Steve Jobs and phone hacking: Exploding the Phone by Phil Lapsley, reviewed. - Slate Magazine
: " . . . In the story of the phone phreaks Lapsley sees a greater lesson about the way society ought to handle those who think different. “There is a difference between mere curiosity and true crime, even if we cannot always clearly articulate what the difference is or what we should do about it when we recognize it,” he writes. “At some level, we as a society understand that there is a benefit to having curious people, people who continually push the limits, who try new things. But we’d prefer they not go too far; that makes us uncomfortable.” But that discomfort is often a sign that those curious people are on the right track. “If we hadn’t made blue boxes,” Steve Jobs said in 1998, “there would have been no Apple.” After all, as Lapsley points out, most of the phone phreaks didn’t care about making free long-distance calls. It was burning curiosity that motivated them. “There is a societal benefit,” he writes, “to tolerating, perhaps even nurturing … the crazy ones—the misfits, the rebels, the troublemakers, the round pegs in the square holes.” Sometimes those curious misfits turn out to be Steve Jobs, Steve Wozniak, Edward Tufte—or Aaron Swartz."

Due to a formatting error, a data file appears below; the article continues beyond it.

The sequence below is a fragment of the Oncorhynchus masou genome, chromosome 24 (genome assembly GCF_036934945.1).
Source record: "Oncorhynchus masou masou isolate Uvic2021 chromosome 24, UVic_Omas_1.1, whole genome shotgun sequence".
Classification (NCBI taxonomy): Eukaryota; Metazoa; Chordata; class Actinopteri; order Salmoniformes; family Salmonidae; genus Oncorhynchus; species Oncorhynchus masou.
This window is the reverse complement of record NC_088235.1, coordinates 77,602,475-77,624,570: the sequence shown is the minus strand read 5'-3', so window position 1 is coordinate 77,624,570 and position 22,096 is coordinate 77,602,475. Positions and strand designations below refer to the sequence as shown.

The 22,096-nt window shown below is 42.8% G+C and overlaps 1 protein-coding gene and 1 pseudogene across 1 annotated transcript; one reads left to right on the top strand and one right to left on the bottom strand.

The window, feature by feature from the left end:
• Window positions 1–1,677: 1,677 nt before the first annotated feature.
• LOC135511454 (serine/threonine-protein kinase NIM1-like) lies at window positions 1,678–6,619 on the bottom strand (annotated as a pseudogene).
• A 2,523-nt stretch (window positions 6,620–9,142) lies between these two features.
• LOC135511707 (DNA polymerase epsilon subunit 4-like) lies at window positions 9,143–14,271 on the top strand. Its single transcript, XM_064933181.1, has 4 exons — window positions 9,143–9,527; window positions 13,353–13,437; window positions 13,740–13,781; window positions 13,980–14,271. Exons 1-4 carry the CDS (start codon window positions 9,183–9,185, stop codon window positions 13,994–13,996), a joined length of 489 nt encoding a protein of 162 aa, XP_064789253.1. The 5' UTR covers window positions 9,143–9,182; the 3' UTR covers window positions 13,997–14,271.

If only Aaron Swartz had lived in the Steve Jobs era when overzealous prosecutors were still under control and accountable!
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